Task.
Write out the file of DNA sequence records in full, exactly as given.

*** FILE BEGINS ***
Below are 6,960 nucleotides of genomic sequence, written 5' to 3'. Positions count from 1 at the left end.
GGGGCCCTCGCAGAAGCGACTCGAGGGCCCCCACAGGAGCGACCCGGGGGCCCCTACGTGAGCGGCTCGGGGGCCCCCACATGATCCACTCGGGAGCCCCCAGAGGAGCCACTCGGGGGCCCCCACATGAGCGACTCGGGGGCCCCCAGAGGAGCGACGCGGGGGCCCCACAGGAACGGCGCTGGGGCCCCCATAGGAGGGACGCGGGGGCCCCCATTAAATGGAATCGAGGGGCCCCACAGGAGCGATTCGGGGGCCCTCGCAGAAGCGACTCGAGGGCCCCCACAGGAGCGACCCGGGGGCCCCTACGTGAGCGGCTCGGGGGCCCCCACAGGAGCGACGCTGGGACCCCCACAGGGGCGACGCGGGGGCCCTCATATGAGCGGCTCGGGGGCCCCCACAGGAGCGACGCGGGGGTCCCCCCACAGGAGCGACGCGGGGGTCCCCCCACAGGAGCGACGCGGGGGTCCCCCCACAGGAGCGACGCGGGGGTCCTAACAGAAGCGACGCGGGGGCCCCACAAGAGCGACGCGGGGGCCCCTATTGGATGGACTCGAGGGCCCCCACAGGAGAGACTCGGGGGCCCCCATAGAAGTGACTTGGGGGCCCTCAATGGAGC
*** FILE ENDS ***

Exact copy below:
Below are 6,960 nucleotides of genomic sequence, written 5' to 3'. Positions count from 1 at the left end.
GGGGCCCTCGCAGAAGCGACTCGAGGGCCCCCACAGGAGCGACCCGGGGGCCCCTACGTGAGCGGCTCGGGGGCCCCCACATGATCCACTCGGGAGCCCCCAGAGGAGCCACTCGGGGGCCCCCACATGAGCGACTCGGGGGCCCCCAGAGGAGCGACGCGGGGGCCCCACAGGAACGGCGCTGGGGCCCCCATAGGAGGGACGCGGGGGCCCCCATTAAATGGAATCGAGGGGCCCCACAGGAGCGATTCGGGGGCCCTCGCAGAAGCGACTCGAGGGCCCCCACAGGAGCGACCCGGGGGCCCCTACGTGAGCGGCTCGGGGGCCCCCACAGGAGCGACGCTGGGACCCCCACAGGGGCGACGCGGGGGCCCTCATATGAGCGGCTCGGGGGCCCCCACAGGAGCGACGCGGGGGTCCCCCCACAGGAGCGACGCGGGGGTCCCCCCACAGGAGCGACGCGGGGGTCCCCCCACAGGAGCGACGCGGGGGTCCTAACAGAAGCGACGCGGGGGCCCCACAAGAGCGACGCGGGGGCCCCTATTGGATGGACTCGAGGGCCCCCACAGGAGAGACTCGGGGGCCCCCATAGAAGTGACTTGGGGGCCCTCAATGGAGC